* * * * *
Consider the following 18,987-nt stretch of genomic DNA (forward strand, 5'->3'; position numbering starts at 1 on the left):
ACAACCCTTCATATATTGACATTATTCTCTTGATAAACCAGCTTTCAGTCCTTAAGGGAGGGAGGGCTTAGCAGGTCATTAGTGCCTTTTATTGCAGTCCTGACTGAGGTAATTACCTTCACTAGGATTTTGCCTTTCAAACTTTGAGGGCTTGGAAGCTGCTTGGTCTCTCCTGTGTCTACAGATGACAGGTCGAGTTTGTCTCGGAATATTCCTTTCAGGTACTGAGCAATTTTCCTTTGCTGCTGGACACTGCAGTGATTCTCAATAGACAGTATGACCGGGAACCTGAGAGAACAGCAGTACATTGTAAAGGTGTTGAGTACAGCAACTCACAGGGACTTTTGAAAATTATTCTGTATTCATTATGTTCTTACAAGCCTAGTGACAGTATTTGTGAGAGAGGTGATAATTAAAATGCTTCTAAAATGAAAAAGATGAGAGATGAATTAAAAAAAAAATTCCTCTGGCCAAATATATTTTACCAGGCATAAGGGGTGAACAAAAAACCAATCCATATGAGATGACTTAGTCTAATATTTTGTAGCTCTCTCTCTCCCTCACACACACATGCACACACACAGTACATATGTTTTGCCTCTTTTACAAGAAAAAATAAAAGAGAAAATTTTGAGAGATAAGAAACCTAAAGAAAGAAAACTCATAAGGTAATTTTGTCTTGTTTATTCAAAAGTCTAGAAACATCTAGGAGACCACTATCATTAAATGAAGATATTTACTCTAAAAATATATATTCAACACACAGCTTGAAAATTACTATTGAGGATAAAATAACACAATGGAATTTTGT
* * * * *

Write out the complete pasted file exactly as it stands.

Consider the following 18,987-nt stretch of genomic DNA (forward strand, 5'->3'; position numbering starts at 1 on the left):
ACAACCCTTCATATATTGACATTATTCTCTTGATAAACCAGCTTTCAGTCCTTAAGGGAGGGAGGGCTTAGCAGGTCATTAGTGCCTTTTATTGCAGTCCTGACTGAGGTAATTACCTTCACTAGGATTTTGCCTTTCAAACTTTGAGGGCTTGGAAGCTGCTTGGTCTCTCCTGTGTCTACAGATGACAGGTCGAGTTTGTCTCGGAATATTCCTTTCAGGTACTGAGCAATTTTCCTTTGCTGCTGGACACTGCAGTGATTCTCAATAGACAGTATGACCGGGAACCTGAGAGAACAGCAGTACATTGTAAAGGTGTTGAGTACAGCAACTCACAGGGACTTTTGAAAATTATTCTGTATTCATTATGTTCTTACAAGCCTAGTGACAGTATTTGTGAGAGAGGTGATAATTAAAATGCTTCTAAAATGAAAAAGATGAGAGATGAATTAAAAAAAAAATTCCTCTGGCCAAATATATTTTACCAGGCATAAGGGGTGAACAAAAAACCAATCCATATGAGATGACTTAGTCTAATATTTTGTAGCTCTCTCTCTCCCTCACACACACATGCACACACACAGTACATATGTTTTGCCTCTTTTACAAGAAAAAATAAAAGAGAAAATTTTGAGAGATAAGAAACCTAAAGAAAGAAAACTCATAAGGTAATTTTGTCTTGTTTATTCAAAAGTCTAGAAACATCTAGGAGACCACTATCATTAAATGAAGATATTTACTCTAAAAATATATATTCAACACACAGCTTGAAAATTACTATTGAGGATAAAATAACACAATGGAATTTTGT